| TORONTO, June 25
TORONTO, June 25 John Stephenson, a prominent
Toronto-based money manager, said on Wednesday he plans to
launch his own hedge fund, a vehicle he thinks will be
best-placed to take advantage of potential volatility in stock
markets trading near record highs.
A former executive at First Asset Investment Management,
Stephenson expects his first product to be a C$40 million
($36.86 million) North America-focused fund. He hopes to follow
that up with other offerings and sees the money manager playing
an activist role in corporations over time.
The long/short Stephenson & Co North American Opportunity
Fund LP, which is likely to be launched in August, will
initially be weighted heavily toward the U.S. market.
Stephenson believes the U.S. economy is on a firmer footing
than its Canadian counterpart.
"The U.S. consumer has dug themselves out of a hole, whereas
we continue to dig ourselves into a hole. That's just the
reality," he said.
The Toronto Stock Exchange's benchmark index has
gained about 27 percent in the last year, and many investors are
worried about valuations becoming extended and the risk of a
"In the last few years, it probably hasn't mattered if you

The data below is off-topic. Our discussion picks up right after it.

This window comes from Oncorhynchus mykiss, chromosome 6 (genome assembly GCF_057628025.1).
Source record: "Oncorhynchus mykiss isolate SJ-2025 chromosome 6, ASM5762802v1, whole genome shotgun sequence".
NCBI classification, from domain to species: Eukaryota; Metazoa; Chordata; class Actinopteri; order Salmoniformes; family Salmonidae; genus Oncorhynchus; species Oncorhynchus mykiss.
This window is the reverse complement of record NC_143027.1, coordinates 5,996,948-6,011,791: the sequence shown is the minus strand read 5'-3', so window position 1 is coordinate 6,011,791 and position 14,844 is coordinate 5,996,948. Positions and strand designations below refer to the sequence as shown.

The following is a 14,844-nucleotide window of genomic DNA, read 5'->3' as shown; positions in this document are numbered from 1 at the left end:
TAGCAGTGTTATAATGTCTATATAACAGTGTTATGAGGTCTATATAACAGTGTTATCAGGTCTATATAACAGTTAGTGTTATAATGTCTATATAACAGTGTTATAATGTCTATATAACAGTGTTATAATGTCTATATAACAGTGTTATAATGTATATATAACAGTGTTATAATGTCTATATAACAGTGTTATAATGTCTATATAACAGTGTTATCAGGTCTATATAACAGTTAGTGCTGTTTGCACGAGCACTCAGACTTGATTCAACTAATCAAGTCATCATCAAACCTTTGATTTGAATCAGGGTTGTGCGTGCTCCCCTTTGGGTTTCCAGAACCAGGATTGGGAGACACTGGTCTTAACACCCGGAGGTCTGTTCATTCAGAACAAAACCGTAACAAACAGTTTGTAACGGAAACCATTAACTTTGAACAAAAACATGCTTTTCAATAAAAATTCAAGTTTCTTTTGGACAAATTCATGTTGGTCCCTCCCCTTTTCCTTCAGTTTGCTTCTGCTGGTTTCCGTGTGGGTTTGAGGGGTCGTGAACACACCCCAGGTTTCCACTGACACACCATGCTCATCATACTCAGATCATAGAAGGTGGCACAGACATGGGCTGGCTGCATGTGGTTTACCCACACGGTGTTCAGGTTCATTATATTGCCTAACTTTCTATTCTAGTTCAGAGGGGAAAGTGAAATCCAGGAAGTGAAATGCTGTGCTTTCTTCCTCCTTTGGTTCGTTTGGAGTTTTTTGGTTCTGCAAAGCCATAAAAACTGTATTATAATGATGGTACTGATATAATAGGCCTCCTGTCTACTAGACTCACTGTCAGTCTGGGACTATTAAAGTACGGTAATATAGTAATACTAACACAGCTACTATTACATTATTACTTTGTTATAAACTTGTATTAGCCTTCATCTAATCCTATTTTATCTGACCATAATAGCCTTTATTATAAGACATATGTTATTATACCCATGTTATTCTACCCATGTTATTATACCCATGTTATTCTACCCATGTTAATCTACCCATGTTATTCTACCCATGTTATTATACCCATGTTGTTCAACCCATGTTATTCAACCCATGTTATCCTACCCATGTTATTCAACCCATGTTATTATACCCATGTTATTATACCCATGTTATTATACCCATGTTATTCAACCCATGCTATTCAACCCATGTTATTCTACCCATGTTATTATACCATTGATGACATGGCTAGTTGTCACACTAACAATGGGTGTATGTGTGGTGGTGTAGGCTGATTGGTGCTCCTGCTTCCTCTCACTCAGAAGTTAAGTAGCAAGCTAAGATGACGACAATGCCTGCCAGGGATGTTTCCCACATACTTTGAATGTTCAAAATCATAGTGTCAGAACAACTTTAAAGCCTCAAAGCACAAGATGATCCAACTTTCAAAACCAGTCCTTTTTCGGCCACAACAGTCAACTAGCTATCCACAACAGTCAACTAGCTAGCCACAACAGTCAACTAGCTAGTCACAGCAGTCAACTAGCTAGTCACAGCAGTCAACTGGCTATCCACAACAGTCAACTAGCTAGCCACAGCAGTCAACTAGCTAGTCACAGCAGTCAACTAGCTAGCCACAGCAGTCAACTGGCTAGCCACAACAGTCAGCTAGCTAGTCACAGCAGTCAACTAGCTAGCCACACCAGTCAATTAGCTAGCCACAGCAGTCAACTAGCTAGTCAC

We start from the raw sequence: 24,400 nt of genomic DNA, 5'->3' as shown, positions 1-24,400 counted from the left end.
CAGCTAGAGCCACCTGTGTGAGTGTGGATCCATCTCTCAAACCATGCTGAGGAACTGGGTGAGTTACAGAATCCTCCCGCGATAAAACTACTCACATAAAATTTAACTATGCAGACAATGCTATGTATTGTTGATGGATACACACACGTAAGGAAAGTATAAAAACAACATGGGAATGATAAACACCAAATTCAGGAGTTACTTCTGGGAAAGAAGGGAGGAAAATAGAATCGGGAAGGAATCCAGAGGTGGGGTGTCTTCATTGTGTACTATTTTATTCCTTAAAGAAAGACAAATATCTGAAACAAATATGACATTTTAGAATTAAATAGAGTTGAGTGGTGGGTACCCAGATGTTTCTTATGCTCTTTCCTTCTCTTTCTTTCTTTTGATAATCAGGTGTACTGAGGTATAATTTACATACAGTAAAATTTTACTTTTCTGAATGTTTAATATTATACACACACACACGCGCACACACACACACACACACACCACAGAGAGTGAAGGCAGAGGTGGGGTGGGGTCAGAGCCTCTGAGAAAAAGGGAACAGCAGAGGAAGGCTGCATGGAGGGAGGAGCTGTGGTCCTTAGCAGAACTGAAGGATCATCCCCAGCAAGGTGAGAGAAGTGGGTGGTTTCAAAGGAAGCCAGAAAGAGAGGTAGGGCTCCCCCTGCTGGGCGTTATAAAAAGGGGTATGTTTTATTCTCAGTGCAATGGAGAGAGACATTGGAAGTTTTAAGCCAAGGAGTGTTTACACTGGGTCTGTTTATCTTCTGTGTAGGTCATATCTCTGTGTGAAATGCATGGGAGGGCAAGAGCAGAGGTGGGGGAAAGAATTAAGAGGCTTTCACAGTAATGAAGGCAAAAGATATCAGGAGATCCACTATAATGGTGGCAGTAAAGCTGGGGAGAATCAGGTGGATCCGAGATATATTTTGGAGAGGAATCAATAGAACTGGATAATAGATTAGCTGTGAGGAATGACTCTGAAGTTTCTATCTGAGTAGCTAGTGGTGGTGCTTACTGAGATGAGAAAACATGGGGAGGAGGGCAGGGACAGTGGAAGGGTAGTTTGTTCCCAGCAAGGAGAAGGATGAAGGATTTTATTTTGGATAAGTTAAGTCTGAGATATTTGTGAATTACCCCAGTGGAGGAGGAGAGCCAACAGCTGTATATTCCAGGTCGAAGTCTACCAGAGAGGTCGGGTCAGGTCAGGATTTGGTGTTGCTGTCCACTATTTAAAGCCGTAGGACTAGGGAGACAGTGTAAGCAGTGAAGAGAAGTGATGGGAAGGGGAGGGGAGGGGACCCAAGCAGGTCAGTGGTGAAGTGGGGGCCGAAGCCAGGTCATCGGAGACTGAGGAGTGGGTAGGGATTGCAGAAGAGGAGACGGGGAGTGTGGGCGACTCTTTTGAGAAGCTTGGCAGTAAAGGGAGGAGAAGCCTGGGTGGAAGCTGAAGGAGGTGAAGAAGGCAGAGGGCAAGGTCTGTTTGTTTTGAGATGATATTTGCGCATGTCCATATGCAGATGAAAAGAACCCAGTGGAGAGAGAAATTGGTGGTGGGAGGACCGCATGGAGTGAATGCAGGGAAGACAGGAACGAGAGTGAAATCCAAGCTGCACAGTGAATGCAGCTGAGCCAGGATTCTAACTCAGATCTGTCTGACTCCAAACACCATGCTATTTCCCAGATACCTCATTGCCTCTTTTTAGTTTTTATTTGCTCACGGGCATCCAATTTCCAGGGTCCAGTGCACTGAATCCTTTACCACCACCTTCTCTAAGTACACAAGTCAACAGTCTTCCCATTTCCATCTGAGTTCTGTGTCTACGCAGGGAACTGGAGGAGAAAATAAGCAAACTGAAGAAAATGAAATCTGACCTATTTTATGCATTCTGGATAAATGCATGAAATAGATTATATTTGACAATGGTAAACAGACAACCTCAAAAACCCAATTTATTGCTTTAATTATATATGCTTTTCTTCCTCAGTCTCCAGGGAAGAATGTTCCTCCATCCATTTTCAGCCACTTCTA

had alternative investments or not because the market was going
straight up," said Stephenson, author of "The Little Book of
"You really want a hedge fund when things are choppy," he
said. "You want the manager to be able to hopefully turn in
positive performance in bad markets. That's the idea."
Stephenson says while valuations in some parts of the market
are becoming stretched, shares of large U.S. banks such as
Citigroup Inc, JPMorgan Chase & Co and Bank of
America Corp were appealing, given the prospect of solid
returns and steady dividends.
"They are the most hated group in the market. It's maximum
pessimism. But their valuations are incredibly compelling."
He also favors Canadian energy stocks, with his top picks
including Suncor Energy Inc, Canadian Natural Resources
Ltd, Whitecap Resources Inc and Crescent Point
"We're into an era of stronger oil prices for at least a
number of months," he said.
"Energy is highly linked to global economic growth. And in a
world where growth is fairly strong and getting stronger, you're
seeing investors start to come back in to energy."
($1 = 1.0853 Canadian dollars)
(Editing by Jeffrey Hodgson and Matthew Lewis)